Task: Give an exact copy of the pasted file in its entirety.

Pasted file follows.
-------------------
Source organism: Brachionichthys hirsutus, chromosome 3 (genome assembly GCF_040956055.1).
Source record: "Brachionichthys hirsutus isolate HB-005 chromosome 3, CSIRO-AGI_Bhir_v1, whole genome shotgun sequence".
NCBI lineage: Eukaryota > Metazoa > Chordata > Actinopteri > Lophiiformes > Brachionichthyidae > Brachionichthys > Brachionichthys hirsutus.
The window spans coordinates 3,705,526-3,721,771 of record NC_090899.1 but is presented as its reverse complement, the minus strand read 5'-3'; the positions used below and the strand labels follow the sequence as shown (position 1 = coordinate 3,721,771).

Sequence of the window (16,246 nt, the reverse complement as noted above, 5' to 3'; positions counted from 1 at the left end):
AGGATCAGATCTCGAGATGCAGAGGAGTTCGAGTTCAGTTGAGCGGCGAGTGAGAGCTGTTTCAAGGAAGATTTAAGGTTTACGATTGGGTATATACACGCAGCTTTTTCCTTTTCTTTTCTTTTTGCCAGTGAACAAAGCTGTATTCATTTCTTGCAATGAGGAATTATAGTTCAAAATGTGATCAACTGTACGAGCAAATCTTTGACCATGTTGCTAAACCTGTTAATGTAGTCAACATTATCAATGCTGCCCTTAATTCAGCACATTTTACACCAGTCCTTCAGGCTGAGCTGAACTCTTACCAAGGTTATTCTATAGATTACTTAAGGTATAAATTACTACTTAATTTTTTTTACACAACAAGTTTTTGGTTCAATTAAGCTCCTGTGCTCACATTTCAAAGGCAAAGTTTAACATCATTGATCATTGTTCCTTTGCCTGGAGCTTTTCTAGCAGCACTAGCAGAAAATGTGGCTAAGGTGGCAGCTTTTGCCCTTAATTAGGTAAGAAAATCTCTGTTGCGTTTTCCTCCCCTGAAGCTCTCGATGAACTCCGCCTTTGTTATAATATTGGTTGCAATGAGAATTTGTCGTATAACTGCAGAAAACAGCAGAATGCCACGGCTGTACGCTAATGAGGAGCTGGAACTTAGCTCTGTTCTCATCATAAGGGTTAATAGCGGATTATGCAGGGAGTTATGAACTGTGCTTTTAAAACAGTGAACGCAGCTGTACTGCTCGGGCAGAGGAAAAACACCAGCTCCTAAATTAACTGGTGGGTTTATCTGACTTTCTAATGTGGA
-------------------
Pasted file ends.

Source organism: Brachionichthys hirsutus, chromosome 3 (genome assembly GCF_040956055.1).
Source record: "Brachionichthys hirsutus isolate HB-005 chromosome 3, CSIRO-AGI_Bhir_v1, whole genome shotgun sequence".
NCBI lineage: Eukaryota > Metazoa > Chordata > Actinopteri > Lophiiformes > Brachionichthyidae > Brachionichthys > Brachionichthys hirsutus.
The window spans coordinates 3,705,526-3,721,771 of record NC_090899.1 but is presented as its reverse complement, the minus strand read 5'-3'; the positions used below and the strand labels follow the sequence as shown (position 1 = coordinate 3,721,771).

Sequence of the window (16,246 nt, the reverse complement as noted above, 5' to 3'; positions counted from 1 at the left end):
AGGATCAGATCTCGAGATGCAGAGGAGTTCGAGTTCAGTTGAGCGGCGAGTGAGAGCTGTTTCAAGGAAGATTTAAGGTTTACGATTGGGTATATACACGCAGCTTTTTCCTTTTCTTTTCTTTTTGCCAGTGAACAAAGCTGTATTCATTTCTTGCAATGAGGAATTATAGTTCAAAATGTGATCAACTGTACGAGCAAATCTTTGACCATGTTGCTAAACCTGTTAATGTAGTCAACATTATCAATGCTGCCCTTAATTCAGCACATTTTACACCAGTCCTTCAGGCTGAGCTGAACTCTTACCAAGGTTATTCTATAGATTACTTAAGGTATAAATTACTACTTAATTTTTTTTACACAACAAGTTTTTGGTTCAATTAAGCTCCTGTGCTCACATTTCAAAGGCAAAGTTTAACATCATTGATCATTGTTCCTTTGCCTGGAGCTTTTCTAGCAGCACTAGCAGAAAATGTGGCTAAGGTGGCAGCTTTTGCCCTTAATTAGGTAAGAAAATCTCTGTTGCGTTTTCCTCCCCTGAAGCTCTCGATGAACTCCGCCTTTGTTATAATATTGGTTGCAATGAGAATTTGTCGTATAACTGCAGAAAACAGCAGAATGCCACGGCTGTACGCTAATGAGGAGCTGGAACTTAGCTCTGTTCTCATCATAAGGGTTAATAGCGGATTATGCAGGGAGTTATGAACTGTGCTTTTAAAACAGTGAACGCAGCTGTACTGCTCGGGCAGAGGAAAAACACCAGCTCCTAAATTAACTGGTGGGTTTATCTGACTTTCTAATGTGGA